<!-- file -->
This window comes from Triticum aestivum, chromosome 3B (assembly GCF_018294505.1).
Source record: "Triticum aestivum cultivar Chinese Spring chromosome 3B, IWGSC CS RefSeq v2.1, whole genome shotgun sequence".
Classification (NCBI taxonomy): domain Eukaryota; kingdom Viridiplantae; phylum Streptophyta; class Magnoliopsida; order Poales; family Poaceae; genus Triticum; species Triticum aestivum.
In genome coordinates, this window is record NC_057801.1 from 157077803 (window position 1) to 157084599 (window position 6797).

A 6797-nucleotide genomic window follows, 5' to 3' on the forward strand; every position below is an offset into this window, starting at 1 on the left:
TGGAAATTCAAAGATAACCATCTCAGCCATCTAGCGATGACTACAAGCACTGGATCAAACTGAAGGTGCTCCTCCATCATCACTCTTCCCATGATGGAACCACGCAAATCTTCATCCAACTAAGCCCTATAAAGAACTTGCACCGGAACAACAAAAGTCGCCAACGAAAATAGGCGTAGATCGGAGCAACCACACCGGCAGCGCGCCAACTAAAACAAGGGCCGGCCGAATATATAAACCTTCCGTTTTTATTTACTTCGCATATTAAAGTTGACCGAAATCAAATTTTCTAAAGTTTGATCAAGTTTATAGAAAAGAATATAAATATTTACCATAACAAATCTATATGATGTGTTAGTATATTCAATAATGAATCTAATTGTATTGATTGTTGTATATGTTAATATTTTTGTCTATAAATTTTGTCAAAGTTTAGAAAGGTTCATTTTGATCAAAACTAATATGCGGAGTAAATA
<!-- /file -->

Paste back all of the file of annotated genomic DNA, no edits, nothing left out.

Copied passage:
This window comes from Triticum aestivum, chromosome 3B (assembly GCF_018294505.1).
Source record: "Triticum aestivum cultivar Chinese Spring chromosome 3B, IWGSC CS RefSeq v2.1, whole genome shotgun sequence".
Classification (NCBI taxonomy): domain Eukaryota; kingdom Viridiplantae; phylum Streptophyta; class Magnoliopsida; order Poales; family Poaceae; genus Triticum; species Triticum aestivum.
In genome coordinates, this window is record NC_057801.1 from 157077803 (window position 1) to 157084599 (window position 6797).

A 6797-nucleotide genomic window follows, 5' to 3' on the forward strand; every position below is an offset into this window, starting at 1 on the left:
TGGAAATTCAAAGATAACCATCTCAGCCATCTAGCGATGACTACAAGCACTGGATCAAACTGAAGGTGCTCCTCCATCATCACTCTTCCCATGATGGAACCACGCAAATCTTCATCCAACTAAGCCCTATAAAGAACTTGCACCGGAACAACAAAAGTCGCCAACGAAAATAGGCGTAGATCGGAGCAACCACACCGGCAGCGCGCCAACTAAAACAAGGGCCGGCCGAATATATAAACCTTCCGTTTTTATTTACTTCGCATATTAAAGTTGACCGAAATCAAATTTTCTAAAGTTTGATCAAGTTTATAGAAAAGAATATAAATATTTACCATAACAAATCTATATGATGTGTTAGTATATTCAATAATGAATCTAATTGTATTGATTGTTGTATATGTTAATATTTTTGTCTATAAATTTTGTCAAAGTTTAGAAAGGTTCATTTTGATCAAAACTAATATGCGGAGTAAATA